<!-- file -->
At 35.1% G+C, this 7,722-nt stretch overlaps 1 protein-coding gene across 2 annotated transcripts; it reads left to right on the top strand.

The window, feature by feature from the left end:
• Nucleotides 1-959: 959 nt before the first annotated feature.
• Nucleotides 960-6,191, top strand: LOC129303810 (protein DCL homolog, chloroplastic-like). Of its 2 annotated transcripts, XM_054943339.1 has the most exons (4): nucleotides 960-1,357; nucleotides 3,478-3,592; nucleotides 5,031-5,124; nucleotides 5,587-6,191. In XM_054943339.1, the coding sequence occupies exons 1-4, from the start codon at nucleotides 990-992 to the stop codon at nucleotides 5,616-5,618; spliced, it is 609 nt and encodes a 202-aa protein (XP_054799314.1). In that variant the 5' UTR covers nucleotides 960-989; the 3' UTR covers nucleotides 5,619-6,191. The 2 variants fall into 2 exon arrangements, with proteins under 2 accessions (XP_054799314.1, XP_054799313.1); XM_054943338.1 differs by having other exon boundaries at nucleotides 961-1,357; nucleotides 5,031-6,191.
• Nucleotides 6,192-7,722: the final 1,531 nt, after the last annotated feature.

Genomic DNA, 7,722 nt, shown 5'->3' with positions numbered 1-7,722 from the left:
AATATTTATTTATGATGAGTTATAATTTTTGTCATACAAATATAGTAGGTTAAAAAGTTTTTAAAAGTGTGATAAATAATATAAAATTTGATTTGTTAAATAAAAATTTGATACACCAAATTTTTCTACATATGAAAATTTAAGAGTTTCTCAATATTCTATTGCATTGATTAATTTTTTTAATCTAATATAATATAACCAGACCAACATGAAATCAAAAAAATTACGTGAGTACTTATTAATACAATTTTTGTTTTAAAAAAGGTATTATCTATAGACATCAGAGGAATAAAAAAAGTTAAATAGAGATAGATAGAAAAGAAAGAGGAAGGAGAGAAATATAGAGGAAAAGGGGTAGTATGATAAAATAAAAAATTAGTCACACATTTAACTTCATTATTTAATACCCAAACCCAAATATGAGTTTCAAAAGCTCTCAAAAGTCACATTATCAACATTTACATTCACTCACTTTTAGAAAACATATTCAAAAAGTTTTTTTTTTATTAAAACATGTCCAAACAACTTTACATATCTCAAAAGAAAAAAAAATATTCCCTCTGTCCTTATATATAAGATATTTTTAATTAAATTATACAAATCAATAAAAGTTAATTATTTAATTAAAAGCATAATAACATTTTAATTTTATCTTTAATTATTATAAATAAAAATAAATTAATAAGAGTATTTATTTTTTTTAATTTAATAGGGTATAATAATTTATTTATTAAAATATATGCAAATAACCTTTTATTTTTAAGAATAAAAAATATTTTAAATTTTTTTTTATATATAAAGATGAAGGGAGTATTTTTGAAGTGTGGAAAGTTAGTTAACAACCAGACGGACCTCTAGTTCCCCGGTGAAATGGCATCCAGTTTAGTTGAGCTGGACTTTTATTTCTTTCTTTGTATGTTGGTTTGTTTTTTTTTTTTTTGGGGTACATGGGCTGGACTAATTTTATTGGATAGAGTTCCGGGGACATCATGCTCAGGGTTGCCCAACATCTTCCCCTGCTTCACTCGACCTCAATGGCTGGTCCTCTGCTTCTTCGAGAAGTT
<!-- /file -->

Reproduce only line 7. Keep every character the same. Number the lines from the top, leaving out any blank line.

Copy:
AATATTTATTTATGATGAGTTATAATTTTTGTCATACAAATATAGTAGGTTAAAAAGTTTTTAAAAGTGTGATAAATAATATAAAATTTGATTTGTTAAATAAAAATTTGATACACCAAATTTTTCTACATATGAAAATTTAAGAGTTTCTCAATATTCTATTGCATTGATTAATTTTTTTAATCTAATATAATATAACCAGACCAACATGAAATCAAAAAAATTACGTGAGTACTTATTAATACAATTTTTGTTTTAAAAAAGGTATTATCTATAGACATCAGAGGAATAAAAAAAGTTAAATAGAGATAGATAGAAAAGAAAGAGGAAGGAGAGAAATATAGAGGAAAAGGGGTAGTATGATAAAATAAAAAATTAGTCACACATTTAACTTCATTATTTAATACCCAAACCCAAATATGAGTTTCAAAAGCTCTCAAAAGTCACATTATCAACATTTACATTCACTCACTTTTAGAAAACATATTCAAAAAGTTTTTTTTTTATTAAAACATGTCCAAACAACTTTACATATCTCAAAAGAAAAAAAAATATTCCCTCTGTCCTTATATATAAGATATTTTTAATTAAATTATACAAATCAATAAAAGTTAATTATTTAATTAAAAGCATAATAACATTTTAATTTTATCTTTAATTATTATAAATAAAAATAAATTAATAAGAGTATTTATTTTTTTTAATTTAATAGGGTATAATAATTTATTTATTAAAATATATGCAAATAACCTTTTATTTTTAAGAATAAAAAATATTTTAAATTTTTTTTTATATATAAAGATGAAGGGAGTATTTTTGAAGTGTGGAAAGTTAGTTAACAACCAGACGGACCTCTAGTTCCCCGGTGAAATGGCATCCAGTTTAGTTGAGCTGGACTTTTATTTCTTTCTTTGTATGTTGGTTTGTTTTTTTTTTTTTTGGGGTACATGGGCTGGACTAATTTTATTGGATAGAGTTCCGGGGACATCATGCTCAGGGTTGCCCAACATCTTCCCCTGCTTCACTCGACCTCAATGGCTGGTCCTCTGCTTCTTCGAGAAGTT